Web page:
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Industry Summit: Recovery Opening Doors

November 2012, F&I and Showroom - Feature

by Gregory Arroyo - Also by this author

On the second day of this year’s Industry Summit, executives from four F&I product providers and an 11-rooftop dealer group convened for the conference’s annual Executive Panel. I served as moderator, and the topics we covered ranged from the mobile menu to the Consumer Financial Protection Bureau (CFPB). In the course of our discussion, panelists revealed several market opportunities for dealers and agents.

The panel included GSFSGroup’s Alan Bond, Safe-Guard Products International’s David Duncan, Innovative Aftermarket Systems (IAS)’ Jeff Jagoe, Protective Asset Protection’s Rick Kurtz, and Joel McGlamry, who oversees finance operations for Atlanta-based Hennessy Automobile Companies. The following is an excerpt of our discussion.

F&I: How do you think we’re doing in this recovery?

Duncan: Financing is back. The average age of vehicles on the road today is more than 11 years, which is a historic high. It’s unsustainable and I believe that’s what’s driving the recovery.

As a company, we look for car sales to get back to 17 million units over the next three years, but we also want to look at the opportunities that are being created by the marketplace. From an F&I opportunity, I think you need to focus on leasing. I also think we need to be focused on trucks. It’s my belief that we’re going to see the commercial market and the truck market come back real strong. And, finally, with the age of vehicles on the road today, our trade-ins are going to be older than they’ve ever been. So, you need to focus products on that.

McGlamry: I think there are some opposing forces in the world. Demand is driving the recovery. The average age of the vehicles is certainly a big factor in that, but employment is still above 8 percent. So, that remains a significant drag on the economy.

F&I: Let’s move to the used-car market. How are your companies responding to those high-mileage trade-ins?

Kurtz: Last year, franchised dealers sold 13.8 million used vehicles. Independents sold just a hair under that and private-party sales were about 11.5 million. So there were a lot of used-vehicle transactions. So, we talked with the National Independent Auto Dealer Association, major dealer customers like AutoNation and major agencies to really get an understanding of the market needs. So, we’ve studied all of that and are using what we learned for some product offerings we’re going to have for both franchised and independent dealers.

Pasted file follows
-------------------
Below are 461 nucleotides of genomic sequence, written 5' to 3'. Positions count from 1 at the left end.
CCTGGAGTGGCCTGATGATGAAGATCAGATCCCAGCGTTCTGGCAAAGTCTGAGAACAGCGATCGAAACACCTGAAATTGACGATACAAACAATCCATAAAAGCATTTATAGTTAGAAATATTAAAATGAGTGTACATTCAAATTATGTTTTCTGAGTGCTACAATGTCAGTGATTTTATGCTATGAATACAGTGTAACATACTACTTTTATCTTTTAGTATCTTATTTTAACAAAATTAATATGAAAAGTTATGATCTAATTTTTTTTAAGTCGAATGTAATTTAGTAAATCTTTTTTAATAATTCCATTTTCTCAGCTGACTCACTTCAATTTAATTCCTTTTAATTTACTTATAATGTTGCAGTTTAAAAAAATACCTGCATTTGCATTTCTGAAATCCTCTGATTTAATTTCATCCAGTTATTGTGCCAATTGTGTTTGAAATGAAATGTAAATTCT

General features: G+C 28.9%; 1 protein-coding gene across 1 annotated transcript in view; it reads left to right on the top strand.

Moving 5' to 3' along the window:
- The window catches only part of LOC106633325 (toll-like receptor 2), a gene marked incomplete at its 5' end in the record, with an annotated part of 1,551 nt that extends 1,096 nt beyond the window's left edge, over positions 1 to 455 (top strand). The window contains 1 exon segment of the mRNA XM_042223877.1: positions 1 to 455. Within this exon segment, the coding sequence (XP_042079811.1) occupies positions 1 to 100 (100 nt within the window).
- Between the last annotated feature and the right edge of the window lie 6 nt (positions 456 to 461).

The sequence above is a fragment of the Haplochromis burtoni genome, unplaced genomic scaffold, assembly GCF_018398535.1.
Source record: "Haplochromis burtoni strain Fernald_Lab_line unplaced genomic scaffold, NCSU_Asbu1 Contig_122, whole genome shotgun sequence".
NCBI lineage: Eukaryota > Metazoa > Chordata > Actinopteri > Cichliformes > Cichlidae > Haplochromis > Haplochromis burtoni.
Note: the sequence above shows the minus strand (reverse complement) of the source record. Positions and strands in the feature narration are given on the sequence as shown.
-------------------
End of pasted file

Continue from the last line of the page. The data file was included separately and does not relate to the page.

Duncan: I bought a car for my son four months ago. It was a Saturday morning in my study and I’m looking at a 100-year-old franchised dealer and Bob’s Used Cars. They both had 30 high-res pictures, clean Carfax reports and a rate calculator on their websites. So, aside from having older cars coming in on trade, you’ve also got independents that are getting more sophisticated. So, from a distribution standpoint, especially if you’re an agent, you cannot ignore the independent space any longer.

F&I: Do we have a new threshold for high-mileage vehicles?

Duncan: I think it used to be anything over 60,000 or 70,000 miles. Now it’s probably closer to 80,000 to 100,000. As a company, we just launched a whole product line for independents and for “C” lots at the franchise level, where we reduced some of the coverage to lower the price point.

Bond: We classify high-mileage cars on how long we want the term to be. So, for us, it’s any car that we would only want to provide coverage on for one to two years. But that throws us into the realm of somewhere between 110,000 and 130,000 miles.

F&I: Joel, leasing has never been an F&I manager’s friend. What have you done to change that?